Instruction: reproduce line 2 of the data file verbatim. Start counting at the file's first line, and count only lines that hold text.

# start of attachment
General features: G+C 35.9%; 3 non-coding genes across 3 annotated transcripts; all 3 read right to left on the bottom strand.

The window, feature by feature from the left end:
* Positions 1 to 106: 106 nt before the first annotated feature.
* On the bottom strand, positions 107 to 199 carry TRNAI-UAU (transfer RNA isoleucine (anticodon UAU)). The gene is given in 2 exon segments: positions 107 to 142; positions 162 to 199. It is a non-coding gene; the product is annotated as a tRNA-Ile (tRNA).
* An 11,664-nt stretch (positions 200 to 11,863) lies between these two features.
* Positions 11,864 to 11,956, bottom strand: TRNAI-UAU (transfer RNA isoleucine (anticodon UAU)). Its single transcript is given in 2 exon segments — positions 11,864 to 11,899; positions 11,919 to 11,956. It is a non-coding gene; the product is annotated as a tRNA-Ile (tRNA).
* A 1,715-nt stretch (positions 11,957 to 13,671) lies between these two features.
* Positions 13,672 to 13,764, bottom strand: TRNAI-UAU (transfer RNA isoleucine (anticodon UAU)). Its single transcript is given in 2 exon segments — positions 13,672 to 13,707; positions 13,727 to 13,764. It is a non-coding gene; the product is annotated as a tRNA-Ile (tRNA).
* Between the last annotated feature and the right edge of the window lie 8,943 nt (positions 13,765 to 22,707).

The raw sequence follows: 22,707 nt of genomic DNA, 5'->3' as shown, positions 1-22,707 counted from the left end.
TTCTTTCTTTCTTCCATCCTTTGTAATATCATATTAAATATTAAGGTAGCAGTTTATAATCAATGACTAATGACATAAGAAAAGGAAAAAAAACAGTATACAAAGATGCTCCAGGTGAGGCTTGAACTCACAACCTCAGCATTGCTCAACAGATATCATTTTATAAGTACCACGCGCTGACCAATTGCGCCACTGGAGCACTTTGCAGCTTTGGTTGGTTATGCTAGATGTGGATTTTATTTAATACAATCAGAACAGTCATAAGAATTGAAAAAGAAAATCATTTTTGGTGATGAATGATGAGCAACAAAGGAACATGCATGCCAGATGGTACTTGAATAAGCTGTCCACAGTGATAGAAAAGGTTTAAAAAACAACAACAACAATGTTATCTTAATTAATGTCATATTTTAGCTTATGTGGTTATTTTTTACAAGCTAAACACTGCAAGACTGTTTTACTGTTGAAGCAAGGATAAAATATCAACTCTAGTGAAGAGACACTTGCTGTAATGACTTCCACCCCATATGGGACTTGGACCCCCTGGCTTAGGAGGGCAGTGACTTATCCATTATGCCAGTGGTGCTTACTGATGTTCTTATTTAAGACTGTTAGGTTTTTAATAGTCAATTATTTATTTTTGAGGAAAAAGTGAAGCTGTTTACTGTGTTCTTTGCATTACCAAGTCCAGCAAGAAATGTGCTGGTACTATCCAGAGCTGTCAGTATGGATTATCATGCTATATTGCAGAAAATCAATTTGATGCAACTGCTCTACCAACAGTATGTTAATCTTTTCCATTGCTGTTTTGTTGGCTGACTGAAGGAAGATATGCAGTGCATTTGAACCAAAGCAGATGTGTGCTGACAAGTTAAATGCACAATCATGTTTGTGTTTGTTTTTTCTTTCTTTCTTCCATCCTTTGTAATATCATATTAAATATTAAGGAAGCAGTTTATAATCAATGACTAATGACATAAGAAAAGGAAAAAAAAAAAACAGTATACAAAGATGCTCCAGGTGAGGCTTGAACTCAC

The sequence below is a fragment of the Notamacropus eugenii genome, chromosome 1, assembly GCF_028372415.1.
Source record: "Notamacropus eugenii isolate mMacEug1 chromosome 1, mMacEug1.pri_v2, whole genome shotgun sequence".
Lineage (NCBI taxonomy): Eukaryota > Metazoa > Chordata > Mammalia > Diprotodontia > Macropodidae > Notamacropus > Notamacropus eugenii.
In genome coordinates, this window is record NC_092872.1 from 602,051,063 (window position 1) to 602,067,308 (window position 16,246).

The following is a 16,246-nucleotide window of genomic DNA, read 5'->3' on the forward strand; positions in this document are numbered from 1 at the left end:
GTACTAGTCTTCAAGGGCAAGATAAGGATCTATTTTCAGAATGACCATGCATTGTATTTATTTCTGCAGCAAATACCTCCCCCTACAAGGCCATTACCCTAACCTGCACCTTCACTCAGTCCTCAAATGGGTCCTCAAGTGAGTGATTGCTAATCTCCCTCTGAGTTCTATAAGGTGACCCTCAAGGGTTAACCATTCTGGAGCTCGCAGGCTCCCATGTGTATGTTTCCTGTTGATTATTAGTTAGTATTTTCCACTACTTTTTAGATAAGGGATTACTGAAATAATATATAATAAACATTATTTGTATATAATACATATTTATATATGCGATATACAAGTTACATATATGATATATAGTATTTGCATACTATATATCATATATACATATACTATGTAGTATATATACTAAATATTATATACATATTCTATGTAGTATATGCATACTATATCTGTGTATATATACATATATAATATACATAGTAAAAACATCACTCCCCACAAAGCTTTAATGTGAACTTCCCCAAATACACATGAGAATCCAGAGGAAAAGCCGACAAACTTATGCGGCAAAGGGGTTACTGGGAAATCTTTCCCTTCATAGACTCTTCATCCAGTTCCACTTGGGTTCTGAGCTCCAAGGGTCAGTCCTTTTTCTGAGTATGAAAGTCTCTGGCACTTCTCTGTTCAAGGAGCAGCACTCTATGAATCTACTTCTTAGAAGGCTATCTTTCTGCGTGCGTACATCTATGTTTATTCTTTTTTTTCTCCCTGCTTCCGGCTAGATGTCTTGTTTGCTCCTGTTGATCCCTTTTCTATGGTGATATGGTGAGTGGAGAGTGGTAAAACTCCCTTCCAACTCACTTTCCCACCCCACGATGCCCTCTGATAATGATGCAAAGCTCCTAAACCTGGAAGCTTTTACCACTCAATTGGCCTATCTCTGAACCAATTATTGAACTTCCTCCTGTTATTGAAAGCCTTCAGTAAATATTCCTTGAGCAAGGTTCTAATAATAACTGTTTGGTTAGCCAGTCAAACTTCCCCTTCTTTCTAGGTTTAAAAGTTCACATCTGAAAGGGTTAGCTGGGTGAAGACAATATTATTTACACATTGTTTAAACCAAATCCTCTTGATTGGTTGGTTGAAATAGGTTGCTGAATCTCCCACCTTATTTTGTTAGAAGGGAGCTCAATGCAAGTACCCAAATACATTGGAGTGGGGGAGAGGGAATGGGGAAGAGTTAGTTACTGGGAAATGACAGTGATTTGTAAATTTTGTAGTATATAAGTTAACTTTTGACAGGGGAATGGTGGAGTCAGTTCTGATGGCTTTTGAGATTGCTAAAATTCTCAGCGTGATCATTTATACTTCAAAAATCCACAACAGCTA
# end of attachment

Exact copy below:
The window, feature by feature from the left end: